Will Facebook Bring Down the Government?

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I am going to ask a rhetorical question. When was the last time you saw a positive political cartoon for Obama?

It is not just Obama’s problem. How many positive cartoons did you see for George W. Bush after 2003?

For that matter, how many positive cartoons did you see for Bill Clinton? How many political cartoonists came to Clinton’s defense during the Lewinsky scandal?

There is a pattern here. The pattern is this: with respect to the public media, criticism of the President is far more likely than support, article by article, cartoon by cartoon. The editorial pages of the mainstream newspapers may come to the defense of a President, but if you read the articles, what sells is negativity.

Politicians face this reality in the national media: “If it bleeds, it leads.” Bad news usually gets priority over good news. The only systematic exception was the website, HappyNews.com. A friend of mine created that website years ago, but he never found a way to make any money with it. The last posting was on October 15, 2013. Happy news has ended.

Just ask Obama.


Beginning in 1922, there was a humor magazine in the Soviet Union with this title: Krokodil. It allowed limited criticism of lower echelons of the government, but only from the point of view of humor. Lenin understood that there is a dark side of Russian humor, and he knew that it was a threat to his regime. Stalin understood this equally well. The rulers understood that there had to be an outlet for this kind of dark humor. They controlled it. They placed limits on it. But they did not attempt to suppress it entirely. They knew better. Even in the Gulag, there was humor. Example:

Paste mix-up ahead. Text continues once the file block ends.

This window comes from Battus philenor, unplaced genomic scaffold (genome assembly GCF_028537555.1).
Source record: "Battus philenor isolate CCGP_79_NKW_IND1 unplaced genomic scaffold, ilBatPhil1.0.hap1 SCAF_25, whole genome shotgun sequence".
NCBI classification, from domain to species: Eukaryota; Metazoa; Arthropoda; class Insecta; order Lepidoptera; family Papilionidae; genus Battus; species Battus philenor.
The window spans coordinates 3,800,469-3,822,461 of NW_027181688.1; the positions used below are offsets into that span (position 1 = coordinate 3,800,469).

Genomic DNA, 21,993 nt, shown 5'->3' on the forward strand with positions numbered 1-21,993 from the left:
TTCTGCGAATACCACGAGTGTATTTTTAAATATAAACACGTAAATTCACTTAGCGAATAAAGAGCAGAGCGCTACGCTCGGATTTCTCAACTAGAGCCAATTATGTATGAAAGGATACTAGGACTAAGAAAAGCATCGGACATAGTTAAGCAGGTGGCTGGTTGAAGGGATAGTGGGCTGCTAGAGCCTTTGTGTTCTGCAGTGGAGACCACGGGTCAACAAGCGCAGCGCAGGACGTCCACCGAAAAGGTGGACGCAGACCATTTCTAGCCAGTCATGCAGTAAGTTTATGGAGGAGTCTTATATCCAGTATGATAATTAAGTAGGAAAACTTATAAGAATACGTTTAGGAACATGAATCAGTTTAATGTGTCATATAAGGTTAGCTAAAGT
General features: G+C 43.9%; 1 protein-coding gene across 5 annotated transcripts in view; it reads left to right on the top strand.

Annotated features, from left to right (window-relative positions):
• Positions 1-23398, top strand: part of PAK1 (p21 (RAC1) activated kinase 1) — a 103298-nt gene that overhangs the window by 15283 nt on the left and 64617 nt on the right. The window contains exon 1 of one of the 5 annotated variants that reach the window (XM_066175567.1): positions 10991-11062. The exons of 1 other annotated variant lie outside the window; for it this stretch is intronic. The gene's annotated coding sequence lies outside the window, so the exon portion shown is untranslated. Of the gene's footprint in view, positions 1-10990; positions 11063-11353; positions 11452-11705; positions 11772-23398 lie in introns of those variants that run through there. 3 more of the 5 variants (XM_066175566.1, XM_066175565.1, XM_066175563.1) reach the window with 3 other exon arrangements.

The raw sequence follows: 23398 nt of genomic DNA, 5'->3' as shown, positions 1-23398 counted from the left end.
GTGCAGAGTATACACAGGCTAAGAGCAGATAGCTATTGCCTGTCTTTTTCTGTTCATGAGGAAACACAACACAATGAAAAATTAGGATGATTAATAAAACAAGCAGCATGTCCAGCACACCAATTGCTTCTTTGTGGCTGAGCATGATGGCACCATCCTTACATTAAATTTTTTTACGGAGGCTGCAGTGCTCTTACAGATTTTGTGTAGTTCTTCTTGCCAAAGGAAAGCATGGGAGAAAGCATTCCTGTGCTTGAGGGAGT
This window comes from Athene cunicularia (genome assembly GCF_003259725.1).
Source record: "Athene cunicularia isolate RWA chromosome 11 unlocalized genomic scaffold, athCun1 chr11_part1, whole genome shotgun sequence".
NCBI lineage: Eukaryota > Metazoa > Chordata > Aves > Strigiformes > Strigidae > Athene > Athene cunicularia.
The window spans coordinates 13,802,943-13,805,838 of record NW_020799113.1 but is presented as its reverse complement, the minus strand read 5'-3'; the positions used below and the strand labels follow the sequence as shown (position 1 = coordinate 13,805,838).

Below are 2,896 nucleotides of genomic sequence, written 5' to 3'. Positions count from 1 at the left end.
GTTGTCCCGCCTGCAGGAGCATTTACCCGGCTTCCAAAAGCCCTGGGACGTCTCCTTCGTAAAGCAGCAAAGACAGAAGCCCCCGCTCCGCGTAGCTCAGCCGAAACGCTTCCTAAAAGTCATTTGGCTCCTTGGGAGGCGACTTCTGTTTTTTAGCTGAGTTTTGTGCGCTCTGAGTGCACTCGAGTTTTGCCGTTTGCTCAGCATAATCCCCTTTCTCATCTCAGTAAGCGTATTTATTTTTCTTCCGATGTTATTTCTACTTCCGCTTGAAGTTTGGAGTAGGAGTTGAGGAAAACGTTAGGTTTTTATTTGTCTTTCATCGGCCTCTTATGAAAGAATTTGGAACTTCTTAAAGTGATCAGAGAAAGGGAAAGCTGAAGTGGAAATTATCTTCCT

How long are you in for?

Twenty years.

What did you do?


Nonsense. The sentence for nothing is only ten years.

In the Soviet Union, underground literature continued to circulate, and as the technology of digital reproduction grew better, more of got circulated. (The fundamental law of economics is this: “When the price falls, more is demanded.”) This was called samizdat. It helped undermine the Soviet Union. It took decades to do it, but finally the government’s legitimacy disappeared.

Today, Facebook specifically and the Internet generally are means of ridiculing the government, but the government has no control over it. The cost of doing this is essentially zero. The marginal cost of posting a negative cartoon is vastly outweighed by the marginal returns of sticking it to the government. This is not going to end.


The Rasmussen polling firm released some startling figures.

Thirty-seven percent (37%) of Likely U.S. Voters now fear the federal government, according to a new Rasmussen Reports national telephone survey. Forty-seven percent (47%) do not, but another 17% are not sure.Perhaps in part that’s because 54% consider the federal government today a threat to individual liberty rather than a protector. Just 22% see the government as a protector of individual rights, and that’s down from 30% last November. Slightly more (24%) are now undecided..

As recently as December 2012, voters were evenly divided on this question: 45% said the federal government was a protector of individual rights, while 46% described it as a threat to those rights.